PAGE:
Katherine Prior is a sophomore Art History & Museum Professions major at the Fashion Institute of Technology. I was fortunate to grow up surrounded by the arts. I was homeschooled, so I was able to travel through Europe and over the United States because of my father’s job. In every place my family went, we always went to as many art museums as possible. I had taken art and music classes throughout middle and high school, so when it was time to apply for college, I knew I wanted to continue in the arts.
After I complete my bachelor’s, my dream is to go to graduate school at Harvard University. Last year I ran for and was elected to the position of Secretary of Academic Affairs for FIT’s Student Government Association, where I chair several committees regarding academic issues on campus. I am currently serving as the student representative on FIT’s Faculty Awards Committee as well as on one of FIT’s Middle States working groups.
Last Fall, I served alongside FIT faculty on a Strategic Planning Think Tank focused on the topic of Innovation. Outside of school, I play trumpet at the New School’s Mannes Community Orchestra, I visit as many art museums and exhibits as I can, and I run an arts-related non-profit organization that I founded when I was 13 years old. I also take painting classes at the Art Students League of New York, where I am a voting member. I take salsa dance lessons several times a week at a Latin dance school, and I performed last fall at the New York International Salsa Congress.
While Frederic Whitaker and Eileen Monaghan Whitaker’s paintings are undeniably similar in many ways—both feature Washingtonian Palms and are executed in watercolor—their individual treatments of the subject reveal some key differences in their styles and approaches.
The first major difference between the two paintings is the handling of color and light. Frederic Whitaker’s “Washingtonian Palms” was painted during daylight hours, with warm lights and cool, long cast shadows. While he clearly delineates the space in the picture with shifts in temperature and value, his colors are primarily warm. In contrast, Eileen Monaghan Whitaker utilizes majority cool tones to depict the same subject, due to the lack of strong sunlight in the piece—likely a result of painting on a cloudy day. While Eileen Monaghan Whitaker, too, utilizes atmospheric perspective, she does so with stronger separation than does Frederic Whitaker. The majority of Eileen Monaghan Whitaker’s painting is taken up by the foreground elements, while Frederic Whitaker’s painting consists primarily of middle ground and depicts no foreground elements.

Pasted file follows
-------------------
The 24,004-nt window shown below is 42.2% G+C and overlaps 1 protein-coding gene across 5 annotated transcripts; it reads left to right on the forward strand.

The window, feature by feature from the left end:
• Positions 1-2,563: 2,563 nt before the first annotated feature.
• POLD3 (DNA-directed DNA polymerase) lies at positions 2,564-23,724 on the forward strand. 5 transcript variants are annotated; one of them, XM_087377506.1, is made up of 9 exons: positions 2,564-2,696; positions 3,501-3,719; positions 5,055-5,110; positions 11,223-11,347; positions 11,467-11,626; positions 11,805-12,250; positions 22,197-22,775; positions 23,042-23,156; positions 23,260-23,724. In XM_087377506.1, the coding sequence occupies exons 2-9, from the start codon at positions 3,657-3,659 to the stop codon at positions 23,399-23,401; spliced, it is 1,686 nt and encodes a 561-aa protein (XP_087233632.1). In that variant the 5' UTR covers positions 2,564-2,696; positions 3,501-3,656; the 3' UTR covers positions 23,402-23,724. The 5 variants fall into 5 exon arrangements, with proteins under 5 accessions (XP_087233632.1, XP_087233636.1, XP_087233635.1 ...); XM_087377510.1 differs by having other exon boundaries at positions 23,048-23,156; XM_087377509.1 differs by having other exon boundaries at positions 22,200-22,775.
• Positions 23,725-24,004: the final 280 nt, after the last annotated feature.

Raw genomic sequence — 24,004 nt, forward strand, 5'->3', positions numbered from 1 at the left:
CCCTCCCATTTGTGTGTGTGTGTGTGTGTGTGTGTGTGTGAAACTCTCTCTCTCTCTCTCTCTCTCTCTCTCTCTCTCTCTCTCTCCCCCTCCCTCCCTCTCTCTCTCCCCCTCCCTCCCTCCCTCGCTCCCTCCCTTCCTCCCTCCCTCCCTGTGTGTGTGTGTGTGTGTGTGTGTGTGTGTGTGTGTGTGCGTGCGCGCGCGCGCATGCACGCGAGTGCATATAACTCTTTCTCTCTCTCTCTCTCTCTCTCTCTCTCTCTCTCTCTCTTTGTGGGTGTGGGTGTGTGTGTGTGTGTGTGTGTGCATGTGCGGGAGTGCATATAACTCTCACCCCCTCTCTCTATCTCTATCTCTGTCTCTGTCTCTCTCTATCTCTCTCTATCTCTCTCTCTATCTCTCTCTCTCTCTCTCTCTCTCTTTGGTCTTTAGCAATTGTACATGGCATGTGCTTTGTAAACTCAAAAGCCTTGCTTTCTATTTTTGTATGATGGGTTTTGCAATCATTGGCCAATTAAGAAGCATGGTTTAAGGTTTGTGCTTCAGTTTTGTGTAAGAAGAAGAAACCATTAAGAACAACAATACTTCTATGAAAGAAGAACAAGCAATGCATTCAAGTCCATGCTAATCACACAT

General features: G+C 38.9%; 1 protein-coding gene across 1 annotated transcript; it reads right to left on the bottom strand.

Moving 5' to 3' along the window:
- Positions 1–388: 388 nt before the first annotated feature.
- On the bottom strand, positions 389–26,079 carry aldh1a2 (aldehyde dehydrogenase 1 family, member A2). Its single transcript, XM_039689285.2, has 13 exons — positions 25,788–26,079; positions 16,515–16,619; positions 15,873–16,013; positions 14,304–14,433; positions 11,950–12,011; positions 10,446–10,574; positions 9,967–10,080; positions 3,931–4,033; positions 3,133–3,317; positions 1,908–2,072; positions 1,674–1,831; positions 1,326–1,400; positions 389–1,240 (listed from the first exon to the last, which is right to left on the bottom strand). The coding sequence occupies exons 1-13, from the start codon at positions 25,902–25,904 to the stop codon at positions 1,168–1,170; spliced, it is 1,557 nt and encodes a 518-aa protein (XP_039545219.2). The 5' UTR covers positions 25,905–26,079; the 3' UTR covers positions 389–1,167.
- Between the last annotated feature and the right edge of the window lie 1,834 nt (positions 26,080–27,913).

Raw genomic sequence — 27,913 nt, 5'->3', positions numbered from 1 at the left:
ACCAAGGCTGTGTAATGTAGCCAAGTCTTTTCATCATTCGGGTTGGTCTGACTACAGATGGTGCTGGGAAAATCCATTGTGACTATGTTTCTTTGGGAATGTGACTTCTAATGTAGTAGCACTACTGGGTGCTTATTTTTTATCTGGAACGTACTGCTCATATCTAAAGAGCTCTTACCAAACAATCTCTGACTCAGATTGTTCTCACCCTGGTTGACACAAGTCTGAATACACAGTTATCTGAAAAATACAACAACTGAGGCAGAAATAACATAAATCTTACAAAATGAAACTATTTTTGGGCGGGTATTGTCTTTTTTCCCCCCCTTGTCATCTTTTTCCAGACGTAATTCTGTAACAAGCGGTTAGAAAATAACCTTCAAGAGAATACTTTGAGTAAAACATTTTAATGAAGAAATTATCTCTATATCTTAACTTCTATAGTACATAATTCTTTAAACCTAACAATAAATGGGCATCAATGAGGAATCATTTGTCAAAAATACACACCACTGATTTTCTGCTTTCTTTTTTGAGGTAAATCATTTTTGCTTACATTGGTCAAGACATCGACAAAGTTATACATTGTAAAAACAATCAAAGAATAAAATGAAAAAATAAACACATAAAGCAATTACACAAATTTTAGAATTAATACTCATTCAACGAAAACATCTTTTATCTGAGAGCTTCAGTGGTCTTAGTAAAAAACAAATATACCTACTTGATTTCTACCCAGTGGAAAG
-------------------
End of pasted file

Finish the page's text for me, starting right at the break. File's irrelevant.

Eileen Monaghan Whitaker’s painting represents a more “pure” landscape while Frederic Whitaker’s painting notably includes three figures in the lower right corner. This is notable not only for the stylistic differences but for the portrayal of the subject matter itself. While Eileen Monaghan Whitaker in no way makes the Washingtonian Palms look small, Frederic Whitaker’s inclusion of figures tells the viewer exactly how tall the Washingtonian Palms are. His representation of the scale of the Washingtonian Palms is additionally assisted by the background elements he includes, namely the rocky mountain rising up in the background that match the visual scale and dominance of the palms. Eileen Monaghan Whitaker makes the choice to crop the Washingtonian Palms in addition to choosing a less competitive array of background elements. What Eileen Monaghan Whitaker’s painting loses in its sense of scale with this decision, it makes up for in focus: the viewer’s eyes are drawn directly to the palms, rather than traveling leisurely around a landscape that happens to include Washingtonian Palms, as is the case with Frederic Whitaker’s depiction.
The two paintings differ stylistically in the application of watercolor, as well. Frederic Whitaker primarily makes use of clear patterns of light and shadow with strong temperature differences. His shadow placement is deliberate yet maintains a sense of spontaneity, especially in the thin brush strokes used on the rocks and in the bushes. Eileen Monaghan Whitaker utilizes many more transparent layers than does Frederic Whitaker, as her painting reveals the texture of the palms in a much more detailed fashion, her differing brushstrokes visible even through the top layer.
Eileen Monaghan Whitaker’s painting is, in essence, a much softer depiction of the Washingtonian Palms, focusing more on the texture of the palms and their beauty close up. Frederic Whitaker sought to represent the grandiose nature of the palms. His inclusion of figures especially highlights the exotic nature of the palms, as they are positioned fully in the frame and depicted in the composition as one might a large statue. Frederic Whitaker desires the viewer to be awed by the majesty of the palms, while Eileen Monaghan Whitaker desires, perhaps, the viewer to look closer and meditate upon what they see and feel.